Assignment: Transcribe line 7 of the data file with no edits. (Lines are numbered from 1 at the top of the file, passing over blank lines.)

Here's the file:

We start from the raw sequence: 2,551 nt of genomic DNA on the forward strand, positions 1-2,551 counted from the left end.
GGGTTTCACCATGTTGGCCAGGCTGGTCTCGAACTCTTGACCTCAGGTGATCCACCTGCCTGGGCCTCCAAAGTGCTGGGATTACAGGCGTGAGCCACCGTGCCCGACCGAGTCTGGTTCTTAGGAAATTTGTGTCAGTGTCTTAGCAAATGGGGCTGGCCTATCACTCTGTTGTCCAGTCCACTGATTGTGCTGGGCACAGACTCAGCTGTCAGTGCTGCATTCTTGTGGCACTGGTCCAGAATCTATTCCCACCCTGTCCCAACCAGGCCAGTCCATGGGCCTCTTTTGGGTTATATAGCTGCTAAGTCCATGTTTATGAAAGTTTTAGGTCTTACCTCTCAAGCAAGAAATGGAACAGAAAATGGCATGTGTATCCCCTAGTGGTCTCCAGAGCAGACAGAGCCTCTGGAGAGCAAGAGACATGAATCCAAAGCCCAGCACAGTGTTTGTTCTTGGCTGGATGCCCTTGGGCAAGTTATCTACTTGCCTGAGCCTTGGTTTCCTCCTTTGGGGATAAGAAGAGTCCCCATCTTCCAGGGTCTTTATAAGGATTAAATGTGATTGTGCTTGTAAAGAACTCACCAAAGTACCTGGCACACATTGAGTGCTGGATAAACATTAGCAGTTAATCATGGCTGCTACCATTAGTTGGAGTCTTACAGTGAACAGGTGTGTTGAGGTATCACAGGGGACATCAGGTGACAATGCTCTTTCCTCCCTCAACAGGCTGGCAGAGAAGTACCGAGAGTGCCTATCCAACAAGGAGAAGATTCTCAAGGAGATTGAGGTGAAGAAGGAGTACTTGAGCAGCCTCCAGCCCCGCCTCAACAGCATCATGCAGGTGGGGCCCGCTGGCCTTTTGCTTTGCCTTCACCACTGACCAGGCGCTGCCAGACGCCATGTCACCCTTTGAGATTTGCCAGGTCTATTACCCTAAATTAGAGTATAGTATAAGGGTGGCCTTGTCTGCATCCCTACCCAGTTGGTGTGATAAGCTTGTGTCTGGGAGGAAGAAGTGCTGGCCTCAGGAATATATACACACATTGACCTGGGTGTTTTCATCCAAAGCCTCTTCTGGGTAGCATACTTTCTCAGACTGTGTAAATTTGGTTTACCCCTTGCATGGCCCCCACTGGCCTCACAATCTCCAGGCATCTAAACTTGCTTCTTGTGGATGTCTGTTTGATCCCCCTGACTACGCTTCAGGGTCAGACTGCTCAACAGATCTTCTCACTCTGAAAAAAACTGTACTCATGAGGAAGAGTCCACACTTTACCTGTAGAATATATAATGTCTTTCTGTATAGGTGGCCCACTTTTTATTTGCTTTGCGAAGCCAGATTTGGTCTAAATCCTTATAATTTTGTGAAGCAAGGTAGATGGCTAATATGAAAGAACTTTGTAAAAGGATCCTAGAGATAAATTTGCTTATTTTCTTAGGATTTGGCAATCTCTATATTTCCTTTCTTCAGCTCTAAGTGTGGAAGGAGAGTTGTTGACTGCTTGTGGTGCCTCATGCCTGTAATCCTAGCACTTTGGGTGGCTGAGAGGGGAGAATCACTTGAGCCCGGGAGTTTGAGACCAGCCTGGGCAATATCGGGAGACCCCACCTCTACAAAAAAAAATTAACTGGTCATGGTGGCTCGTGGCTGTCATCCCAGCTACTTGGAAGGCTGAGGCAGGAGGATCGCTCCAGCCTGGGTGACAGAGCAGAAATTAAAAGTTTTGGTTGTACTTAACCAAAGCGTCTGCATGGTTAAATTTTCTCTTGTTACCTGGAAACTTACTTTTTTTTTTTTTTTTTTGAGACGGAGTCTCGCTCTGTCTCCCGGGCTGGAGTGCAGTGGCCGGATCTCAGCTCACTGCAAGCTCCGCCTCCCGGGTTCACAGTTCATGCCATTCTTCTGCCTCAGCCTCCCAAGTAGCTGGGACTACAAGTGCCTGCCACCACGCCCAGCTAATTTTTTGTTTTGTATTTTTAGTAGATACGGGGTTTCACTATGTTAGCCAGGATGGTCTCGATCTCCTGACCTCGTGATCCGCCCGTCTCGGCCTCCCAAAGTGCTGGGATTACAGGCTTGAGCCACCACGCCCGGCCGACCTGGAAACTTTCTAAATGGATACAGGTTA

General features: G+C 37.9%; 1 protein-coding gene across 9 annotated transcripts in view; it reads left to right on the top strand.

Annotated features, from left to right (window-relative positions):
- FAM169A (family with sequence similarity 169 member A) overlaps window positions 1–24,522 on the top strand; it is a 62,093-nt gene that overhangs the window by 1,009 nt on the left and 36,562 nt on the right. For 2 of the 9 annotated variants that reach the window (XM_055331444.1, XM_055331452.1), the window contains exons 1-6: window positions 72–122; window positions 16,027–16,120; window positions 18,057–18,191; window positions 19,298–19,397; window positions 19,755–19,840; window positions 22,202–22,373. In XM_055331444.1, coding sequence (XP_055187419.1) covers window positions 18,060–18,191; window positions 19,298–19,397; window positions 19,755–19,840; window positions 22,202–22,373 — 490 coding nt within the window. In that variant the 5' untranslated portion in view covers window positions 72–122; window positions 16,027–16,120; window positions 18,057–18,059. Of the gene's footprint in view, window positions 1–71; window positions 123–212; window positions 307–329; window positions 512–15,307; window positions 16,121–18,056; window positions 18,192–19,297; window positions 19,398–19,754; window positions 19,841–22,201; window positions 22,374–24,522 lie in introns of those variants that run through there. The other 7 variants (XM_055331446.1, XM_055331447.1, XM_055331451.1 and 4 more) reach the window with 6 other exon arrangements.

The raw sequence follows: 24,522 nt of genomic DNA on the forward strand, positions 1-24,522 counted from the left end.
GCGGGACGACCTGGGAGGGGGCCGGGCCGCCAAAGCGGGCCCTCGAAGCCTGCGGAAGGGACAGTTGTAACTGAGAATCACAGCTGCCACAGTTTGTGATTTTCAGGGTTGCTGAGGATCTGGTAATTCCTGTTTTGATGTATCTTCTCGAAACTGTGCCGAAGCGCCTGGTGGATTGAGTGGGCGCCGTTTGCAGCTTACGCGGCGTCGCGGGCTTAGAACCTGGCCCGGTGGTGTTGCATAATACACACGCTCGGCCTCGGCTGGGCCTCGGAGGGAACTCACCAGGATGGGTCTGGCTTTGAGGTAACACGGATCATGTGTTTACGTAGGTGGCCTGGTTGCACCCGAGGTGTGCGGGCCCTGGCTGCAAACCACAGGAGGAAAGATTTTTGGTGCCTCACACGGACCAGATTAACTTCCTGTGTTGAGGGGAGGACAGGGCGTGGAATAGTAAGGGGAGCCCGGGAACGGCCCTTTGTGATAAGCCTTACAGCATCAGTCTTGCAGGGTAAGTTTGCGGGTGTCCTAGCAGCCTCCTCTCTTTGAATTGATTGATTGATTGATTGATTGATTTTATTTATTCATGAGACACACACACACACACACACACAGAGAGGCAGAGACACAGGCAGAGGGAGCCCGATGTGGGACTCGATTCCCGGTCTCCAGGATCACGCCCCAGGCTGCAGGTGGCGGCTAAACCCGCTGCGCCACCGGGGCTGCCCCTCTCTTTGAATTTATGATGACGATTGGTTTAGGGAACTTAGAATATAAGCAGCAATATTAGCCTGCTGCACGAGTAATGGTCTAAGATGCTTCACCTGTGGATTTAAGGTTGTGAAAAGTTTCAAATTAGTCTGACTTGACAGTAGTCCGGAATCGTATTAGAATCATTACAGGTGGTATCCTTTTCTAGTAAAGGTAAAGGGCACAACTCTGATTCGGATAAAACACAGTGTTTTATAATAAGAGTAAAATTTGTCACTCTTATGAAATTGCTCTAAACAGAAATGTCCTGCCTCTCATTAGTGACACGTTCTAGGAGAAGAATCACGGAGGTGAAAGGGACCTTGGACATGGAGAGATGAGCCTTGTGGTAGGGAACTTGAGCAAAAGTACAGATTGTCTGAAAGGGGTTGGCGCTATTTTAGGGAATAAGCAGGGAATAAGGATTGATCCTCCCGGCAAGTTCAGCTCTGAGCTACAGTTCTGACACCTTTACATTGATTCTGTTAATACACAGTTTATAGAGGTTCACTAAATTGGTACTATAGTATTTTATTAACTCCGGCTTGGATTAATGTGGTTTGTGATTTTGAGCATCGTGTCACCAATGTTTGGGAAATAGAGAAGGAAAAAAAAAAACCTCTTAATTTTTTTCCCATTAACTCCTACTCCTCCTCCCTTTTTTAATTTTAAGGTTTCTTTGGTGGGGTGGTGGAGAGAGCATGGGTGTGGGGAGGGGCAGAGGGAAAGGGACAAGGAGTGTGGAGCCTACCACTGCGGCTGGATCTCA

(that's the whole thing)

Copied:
GCGGGACGACCTGGGAGGGGGCCGGGCCGCCAAAGCGGGCCCTCGAAGCCTGCGGAAGGGACAGTTGTAACTGAGAATCACAGCTGCCACAGTTTGTGATTTTCAGGGTTGCTGAGGATCTGGTAATTCCTGTTTTGATGTATCTTCTCGAAACTGTGCCGAAGCGCCTGGTGGATTGAGTGGGCGCCGTTTGCAGCTTACGCGGCGTCGCGGGCTTAGAACCTGGCCCGGTGGTGTTGCATAATACACACGCTCGGCCTCGGCTGGGCCTCGGAGGGAACTCACCAGGATGGGTCTGGCTTTGAGGTAACACGGATCATGTGTTTACGTAGGTGGCCTGGTTGCACCCGAGGTGTGCGGGCCCTGGCTGCAAACCACAGGAGGAAAGATTTTTGGTGCCTCACACGGACCAGATTAACTTCCTGTGTTGAGGGGAGGACAGGGCGTGGAATAGTAAGGGGAGCCCGGGAACGGCCCTTTGTGATAAGCCTTACAGCATCAGTCTTGCAGGGTAAGTTTGCGGGTGTCCTAGCAGCCTCCTCTCTTTGAATTGATTGATTGATTGATTGATTGATTTTATTTATTCATGAGACACACACACACACACACACACAGAGAGGCAGAGACACAGGCAGAGGGAGCCCGATGTGGGACTCGATTCCCGGTCTCCAGGATCACGCCCCAGGCTGCAGGTGGCGGCTAAACCCGCTGCGCCACCGGGGCTGCCCCTCTCTTTGAATTTATGATGACGATTGGTTTAGGGAACTTAGAATATAAGCAGCAATATTAGCCTGCTGCACGAGTAATGGTCTAAGATGCTTCACCTGTGGATTTAAGGTTGTGAAAAGTTTCAAATTAGTCTGACTTGACAGTAGTCCGGAATCGTATTAGAATCATTACAGGTGGTATCCTTTTCTAGTAAAGGTAAAGGGCACAACTCTGATTCGGATAAAACACAGTGTTTTATAATAAGAGTAAAATTTGTCACTCTTATGAAATTGCTCTAAACAGAAATGTCCTGCCTCTCATTAGTGACACGTTCTAGGAGAAGAATCACGGAGGTGAAAGGGACCTTGGACATGGAGAGATGAGCCTTGTGGTAGGGAACTTGAGCAAAAGTACAGATTGTCTGAAAGGGGTTGGCGCTATTTTAGGGAATAAGCAGGGAATAAGGATTGATCCTCCCGGCAAGTTCAGCTCTGAGCTACAGTTCTGACACCTTTACATTGATTCTGTTAATACACAGTTTATAGAGGTTCACTAAATTGGTACTATAGTATTTTATTAACTCCGGCTTGGATTAATGTGGTTTGTGATTTTGAGCATCGTGTCACCAATGTTTGGGAAATAGAGAAGGAAAAAAAAAAACCTCTTAATTTTTTTCCCATTAACTCCTACTCCTCCTCCCTTTTTTAATTTTAAGGTTTCTTTGGTGGGGTGGTGGAGAGAGCATGGGTGTGGGGAGGGGCAGAGGGAAAGGGACAAGGAGTGTGGAGCCTACCACTGCGGCTGGATCTCA